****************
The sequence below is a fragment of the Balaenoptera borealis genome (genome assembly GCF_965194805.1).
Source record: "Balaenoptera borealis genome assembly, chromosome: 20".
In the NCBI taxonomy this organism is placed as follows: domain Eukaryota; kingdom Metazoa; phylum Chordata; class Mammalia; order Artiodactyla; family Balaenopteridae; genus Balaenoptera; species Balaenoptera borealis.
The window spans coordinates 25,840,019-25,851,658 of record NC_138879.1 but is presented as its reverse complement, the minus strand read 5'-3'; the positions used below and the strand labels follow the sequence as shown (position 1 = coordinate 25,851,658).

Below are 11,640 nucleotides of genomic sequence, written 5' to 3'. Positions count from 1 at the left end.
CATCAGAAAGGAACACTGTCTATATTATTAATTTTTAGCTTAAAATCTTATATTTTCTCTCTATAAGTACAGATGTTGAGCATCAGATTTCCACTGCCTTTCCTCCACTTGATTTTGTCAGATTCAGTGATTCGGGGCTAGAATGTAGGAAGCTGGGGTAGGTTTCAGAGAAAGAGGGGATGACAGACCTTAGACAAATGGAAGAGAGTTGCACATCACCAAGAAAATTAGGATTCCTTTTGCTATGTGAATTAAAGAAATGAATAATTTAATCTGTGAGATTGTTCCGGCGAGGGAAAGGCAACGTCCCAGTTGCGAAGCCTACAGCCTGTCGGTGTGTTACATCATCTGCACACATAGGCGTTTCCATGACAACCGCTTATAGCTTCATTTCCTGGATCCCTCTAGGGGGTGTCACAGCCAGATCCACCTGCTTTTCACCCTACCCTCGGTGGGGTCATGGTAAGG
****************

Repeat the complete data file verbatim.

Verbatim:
The sequence below is a fragment of the Balaenoptera borealis genome (genome assembly GCF_965194805.1).
Source record: "Balaenoptera borealis genome assembly, chromosome: 20".
In the NCBI taxonomy this organism is placed as follows: domain Eukaryota; kingdom Metazoa; phylum Chordata; class Mammalia; order Artiodactyla; family Balaenopteridae; genus Balaenoptera; species Balaenoptera borealis.
The window spans coordinates 25,840,019-25,851,658 of record NC_138879.1 but is presented as its reverse complement, the minus strand read 5'-3'; the positions used below and the strand labels follow the sequence as shown (position 1 = coordinate 25,851,658).

Below are 11,640 nucleotides of genomic sequence, written 5' to 3'. Positions count from 1 at the left end.
CATCAGAAAGGAACACTGTCTATATTATTAATTTTTAGCTTAAAATCTTATATTTTCTCTCTATAAGTACAGATGTTGAGCATCAGATTTCCACTGCCTTTCCTCCACTTGATTTTGTCAGATTCAGTGATTCGGGGCTAGAATGTAGGAAGCTGGGGTAGGTTTCAGAGAAAGAGGGGATGACAGACCTTAGACAAATGGAAGAGAGTTGCACATCACCAAGAAAATTAGGATTCCTTTTGCTATGTGAATTAAAGAAATGAATAATTTAATCTGTGAGATTGTTCCGGCGAGGGAAAGGCAACGTCCCAGTTGCGAAGCCTACAGCCTGTCGGTGTGTTACATCATCTGCACACATAGGCGTTTCCATGACAACCGCTTATAGCTTCATTTCCTGGATCCCTCTAGGGGGTGTCACAGCCAGATCCACCTGCTTTTCACCCTACCCTCGGTGGGGTCATGGTAAGG